You’d be hard pressed to find a more revered figure in all of post-punk (talking the timeline here, not the genre) indie-dom than Steven Patrick Morrissey. Ian Curtis would give him a run, but then Curtis cut tragically short his own brilliant creative streak. Bowie comes to mind, of course, but you’d be equally hard pressed to find many people willing to rally around his more recent material, and anyway his best years came before the punk explosion. Brian Eno could do it, but he seems so remote and flawlessly crystalline that he hasn’t inspired the cult of personality that Morrissey has both enjoyed and bemoaned throughout his career. Wherever you’re placing your bets, it’s difficult not to stand back in amazement at Morrissey’s discography and his legions of obsessively devoted fans.
This reissue of Bona Drag, a highpoint of his early solo career, comes as something of a victory lap, a thumb in the eye to those who doubted him around the time of the album’s original recording. Born out of the dissolution of his relationship with longtime collaborator and Smiths producer Stephen Street, as well as Moz’s struggles to produce enough solid material for the follow-up to 1988’s Viva Hate, Bona Drag saw him shaking off all of these pressures and further cementing his status as a one of the premier talents of his—and, all right, any—generation.
His devotees know the story well: Bona Drag was originally supposed to be the proper second album under Morrissey’s own name, but the singer ended up releasing a string of non-album singles instead, keeping his name on the charts while he waded through the personal and professional turmoil of the post-Viva Hate years. Rather than using the title for an album of all new material, Morrissey released Bona Drag in 1990 as a collection of those singles and assorted b-sides. It’s become a fan favorite and a critical darling in the years since.
The highpoints of the album are all here in punchy, remastered glory. “Everyday Is Like Sunday”, perhaps Morrissey’s finest song (period), blends Moz’s classically hyperbolic lyrics—“come Armageddon, come!”—with Vini Reilly’s beautifully mournful guitars to transport its listeners to the desolate seaside towns of England while also giving them one of the best pop songs the UK has ever produced. Stephen Street, still showing his mark, laces the composition with subtle washes of synths and swells of strings, judiciously allowing these flourishes to supplement the overall arrangements, leaving Morrissey’s voice and lyrics at center stage. The song is famously inspired by Nevil Shute’s apocalyptic novel, On the Beach, and Morrissey’s lyrics describe such a nuclear winter in restrained detail (“a strange dust lands on your hands…”). However, the song gets its real emotional power in his ability to let his lyrics function as both a dystopian character sketch and an entirely realistic depiction of the gentle melancholia experienced by two lovers sharing “some greased tea” in a nearly empty out-of-season resort town. It’s the type of song to wear out your record needle, or barring that, to dominate play counts in your digital music library. It’s a gift.
“Suedehead”, Morrissey’s first solo single, sounds like a natural transition from his place in the Smiths. The guitars jangle, the bass bounces in lockstep with the kick drum, the snare sits right at the front of the mix. Here, Morrissey’s lyrics take the open diary approach that injected allegiance into the hearts of millions of teenagers worldwide. He croons, “Why do you come here / when you know it makes things hard for me? / …I’m so very sickened, / oh, I am so sickened now.” These lyrics, plain enough to be completely flat in another artist’s hands, gain their resonance from Morrissey’s fantastic vocal performance. He imbues each note with longing, confidently exploring the higher realms of his register. And, in a habit that his detractors love to ignore, he refuses to let “Suedehead” become merely a sad sack anthem. In the song’s final moments, he adds another refrain: “Oh, it was a good lay, good lay,” he repeats until the track fades out. Morrissey could blend humor with personal tragedy in such a way as to give primacy to neither, instead allowing one to play off the other in a way that ingeniously mirrors the ambivalence of our own experiences.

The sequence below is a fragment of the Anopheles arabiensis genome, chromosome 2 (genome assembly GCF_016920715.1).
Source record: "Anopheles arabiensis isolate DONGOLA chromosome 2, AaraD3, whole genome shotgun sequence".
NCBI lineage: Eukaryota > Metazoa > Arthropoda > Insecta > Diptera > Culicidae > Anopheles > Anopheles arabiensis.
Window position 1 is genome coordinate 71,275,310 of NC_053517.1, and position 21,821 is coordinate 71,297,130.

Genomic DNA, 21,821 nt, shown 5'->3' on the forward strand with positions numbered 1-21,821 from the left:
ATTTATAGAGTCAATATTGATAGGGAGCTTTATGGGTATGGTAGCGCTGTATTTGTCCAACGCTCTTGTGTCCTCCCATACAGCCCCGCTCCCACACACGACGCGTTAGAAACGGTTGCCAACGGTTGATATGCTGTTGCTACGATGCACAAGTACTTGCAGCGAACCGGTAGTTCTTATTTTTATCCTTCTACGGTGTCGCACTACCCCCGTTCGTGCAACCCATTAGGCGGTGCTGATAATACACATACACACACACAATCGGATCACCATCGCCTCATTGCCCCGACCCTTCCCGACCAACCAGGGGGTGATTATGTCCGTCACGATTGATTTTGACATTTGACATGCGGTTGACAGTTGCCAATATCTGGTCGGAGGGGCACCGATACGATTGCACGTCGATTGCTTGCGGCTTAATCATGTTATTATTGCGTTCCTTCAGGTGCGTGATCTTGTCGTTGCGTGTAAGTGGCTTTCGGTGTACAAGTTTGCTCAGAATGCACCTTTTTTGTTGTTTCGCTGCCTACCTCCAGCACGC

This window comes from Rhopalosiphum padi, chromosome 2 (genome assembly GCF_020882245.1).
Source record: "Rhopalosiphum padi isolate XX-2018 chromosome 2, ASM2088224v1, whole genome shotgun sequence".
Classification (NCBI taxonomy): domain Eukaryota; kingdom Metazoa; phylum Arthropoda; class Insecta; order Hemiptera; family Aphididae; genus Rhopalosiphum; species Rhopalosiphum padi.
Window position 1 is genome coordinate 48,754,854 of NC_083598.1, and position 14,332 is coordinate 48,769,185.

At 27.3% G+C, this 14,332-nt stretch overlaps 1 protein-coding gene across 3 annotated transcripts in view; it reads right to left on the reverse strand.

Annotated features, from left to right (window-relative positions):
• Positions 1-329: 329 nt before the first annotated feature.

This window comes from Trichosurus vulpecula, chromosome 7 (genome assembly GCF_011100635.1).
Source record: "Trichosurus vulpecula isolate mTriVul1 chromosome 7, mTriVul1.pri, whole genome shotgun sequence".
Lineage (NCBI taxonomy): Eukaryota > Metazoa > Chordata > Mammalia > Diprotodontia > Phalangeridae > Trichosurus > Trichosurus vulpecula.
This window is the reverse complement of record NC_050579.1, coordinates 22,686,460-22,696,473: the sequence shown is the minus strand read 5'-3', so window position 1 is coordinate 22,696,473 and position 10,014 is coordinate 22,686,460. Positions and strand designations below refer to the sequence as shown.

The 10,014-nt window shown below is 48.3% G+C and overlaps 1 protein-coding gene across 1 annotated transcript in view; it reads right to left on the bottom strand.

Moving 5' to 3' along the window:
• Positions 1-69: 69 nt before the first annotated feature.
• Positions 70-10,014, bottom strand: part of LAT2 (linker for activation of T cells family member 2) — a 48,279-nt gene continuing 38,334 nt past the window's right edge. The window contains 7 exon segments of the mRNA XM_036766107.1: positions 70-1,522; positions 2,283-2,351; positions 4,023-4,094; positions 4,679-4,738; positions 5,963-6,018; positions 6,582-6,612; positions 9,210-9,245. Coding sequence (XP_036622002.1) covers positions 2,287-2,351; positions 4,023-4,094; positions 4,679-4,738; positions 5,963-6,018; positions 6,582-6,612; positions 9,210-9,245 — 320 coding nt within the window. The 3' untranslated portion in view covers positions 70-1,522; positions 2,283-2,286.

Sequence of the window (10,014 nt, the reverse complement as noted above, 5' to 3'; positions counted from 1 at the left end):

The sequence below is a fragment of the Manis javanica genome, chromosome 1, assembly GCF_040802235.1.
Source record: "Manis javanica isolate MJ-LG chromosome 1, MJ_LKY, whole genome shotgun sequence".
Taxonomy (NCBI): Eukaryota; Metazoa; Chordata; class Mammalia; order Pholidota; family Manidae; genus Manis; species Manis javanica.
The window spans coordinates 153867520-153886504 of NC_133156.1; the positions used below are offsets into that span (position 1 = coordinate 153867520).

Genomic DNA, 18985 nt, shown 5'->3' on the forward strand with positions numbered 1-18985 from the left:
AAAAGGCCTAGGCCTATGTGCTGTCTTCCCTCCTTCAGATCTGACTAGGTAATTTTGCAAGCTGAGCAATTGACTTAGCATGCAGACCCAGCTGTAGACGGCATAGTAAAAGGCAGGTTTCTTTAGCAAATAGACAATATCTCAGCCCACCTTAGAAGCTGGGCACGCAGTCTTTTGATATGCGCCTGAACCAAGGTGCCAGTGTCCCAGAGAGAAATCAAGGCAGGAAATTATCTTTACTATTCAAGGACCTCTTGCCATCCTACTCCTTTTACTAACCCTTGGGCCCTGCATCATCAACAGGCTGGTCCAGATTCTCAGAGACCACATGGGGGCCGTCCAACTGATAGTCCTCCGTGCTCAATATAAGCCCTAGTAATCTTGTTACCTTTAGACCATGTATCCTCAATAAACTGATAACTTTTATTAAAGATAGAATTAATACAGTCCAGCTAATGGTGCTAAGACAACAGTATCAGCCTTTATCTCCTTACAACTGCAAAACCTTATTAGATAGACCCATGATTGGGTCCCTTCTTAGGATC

And the hits continue. “Piccadilly Palare” tells the tale of a young male prostitute fresh to the streets of London, another bold choice for a pop songwriter always unafraid of controversy. “Interesting Drug” skitters along on an irresistible interlocking guitar and bass hook. “Will Never Marry” is an all-too-brief, understated ballad that begs to be repeated once it ends. “The Last of the Famous International Playboys” features several Smiths and discusses the mythologizing of fallible celebrity figures in a tongue-in-cheek exploration of Morrissey’s own fame. “Such things I do / Just to make myself / More attractive to you / Have I failed?” he asks. No, clearly, no again and again.
The original Bona Drag is an end-to-end classic. The bonus material included here in the reissue accomplishes a rare feat in form. These six outtakes properly supplement the other material, and none of the songs seem half-baked or unnecessary. “Happy Lovers” sees Morrissey in clenched-jawed misery, cast away by a former friend and a lover as an unneeded third wheel. “Lifeguard on Duty” glides by on waves of reverb and bright hooks. “Please Help the Cause Against Loneliness” is titled “Please Help the Cause Against Loneliness”—need anymore be said? Morrissey, perhaps against all odds, is still releasing class A material into his 50s. While we wait for a new album, revisiting Bona Drag proves just as fruitful as ever. It’s a masterwork by a master performer, and it’s enough to inspire another generation of heart-on-sleeve love letters from new and old fans alike to their hero.